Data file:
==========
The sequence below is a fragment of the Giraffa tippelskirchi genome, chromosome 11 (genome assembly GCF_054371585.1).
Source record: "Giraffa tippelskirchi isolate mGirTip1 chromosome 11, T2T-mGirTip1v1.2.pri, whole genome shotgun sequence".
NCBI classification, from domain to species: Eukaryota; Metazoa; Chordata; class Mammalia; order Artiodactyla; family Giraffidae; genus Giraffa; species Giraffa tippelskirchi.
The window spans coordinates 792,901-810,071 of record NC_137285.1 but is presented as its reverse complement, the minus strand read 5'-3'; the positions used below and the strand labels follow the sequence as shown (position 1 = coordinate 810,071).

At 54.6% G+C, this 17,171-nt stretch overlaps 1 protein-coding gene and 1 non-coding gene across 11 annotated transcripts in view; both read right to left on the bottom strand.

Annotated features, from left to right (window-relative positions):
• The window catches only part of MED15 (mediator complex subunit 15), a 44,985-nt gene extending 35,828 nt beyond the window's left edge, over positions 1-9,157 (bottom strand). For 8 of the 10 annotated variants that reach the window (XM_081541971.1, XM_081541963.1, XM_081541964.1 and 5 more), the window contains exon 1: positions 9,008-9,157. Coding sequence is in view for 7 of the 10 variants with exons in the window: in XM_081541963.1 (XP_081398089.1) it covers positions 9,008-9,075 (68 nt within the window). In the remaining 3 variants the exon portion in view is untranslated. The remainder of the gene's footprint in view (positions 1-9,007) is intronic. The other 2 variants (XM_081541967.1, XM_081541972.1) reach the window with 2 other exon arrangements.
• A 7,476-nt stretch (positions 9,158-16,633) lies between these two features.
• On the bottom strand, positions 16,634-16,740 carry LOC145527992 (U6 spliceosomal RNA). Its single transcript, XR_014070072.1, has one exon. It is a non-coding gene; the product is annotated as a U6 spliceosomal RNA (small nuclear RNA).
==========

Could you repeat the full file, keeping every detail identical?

The sequence below is a fragment of the Giraffa tippelskirchi genome, chromosome 11 (genome assembly GCF_054371585.1).
Source record: "Giraffa tippelskirchi isolate mGirTip1 chromosome 11, T2T-mGirTip1v1.2.pri, whole genome shotgun sequence".
NCBI classification, from domain to species: Eukaryota; Metazoa; Chordata; class Mammalia; order Artiodactyla; family Giraffidae; genus Giraffa; species Giraffa tippelskirchi.
The window spans coordinates 792,901-810,071 of record NC_137285.1 but is presented as its reverse complement, the minus strand read 5'-3'; the positions used below and the strand labels follow the sequence as shown (position 1 = coordinate 810,071).

At 54.6% G+C, this 17,171-nt stretch overlaps 1 protein-coding gene and 1 non-coding gene across 11 annotated transcripts in view; both read right to left on the bottom strand.

Annotated features, from left to right (window-relative positions):
• The window catches only part of MED15 (mediator complex subunit 15), a 44,985-nt gene extending 35,828 nt beyond the window's left edge, over positions 1-9,157 (bottom strand). For 8 of the 10 annotated variants that reach the window (XM_081541971.1, XM_081541963.1, XM_081541964.1 and 5 more), the window contains exon 1: positions 9,008-9,157. Coding sequence is in view for 7 of the 10 variants with exons in the window: in XM_081541963.1 (XP_081398089.1) it covers positions 9,008-9,075 (68 nt within the window). In the remaining 3 variants the exon portion in view is untranslated. The remainder of the gene's footprint in view (positions 1-9,007) is intronic. The other 2 variants (XM_081541967.1, XM_081541972.1) reach the window with 2 other exon arrangements.
• A 7,476-nt stretch (positions 9,158-16,633) lies between these two features.
• On the bottom strand, positions 16,634-16,740 carry LOC145527992 (U6 spliceosomal RNA). Its single transcript, XR_014070072.1, has one exon. It is a non-coding gene; the product is annotated as a U6 spliceosomal RNA (small nuclear RNA).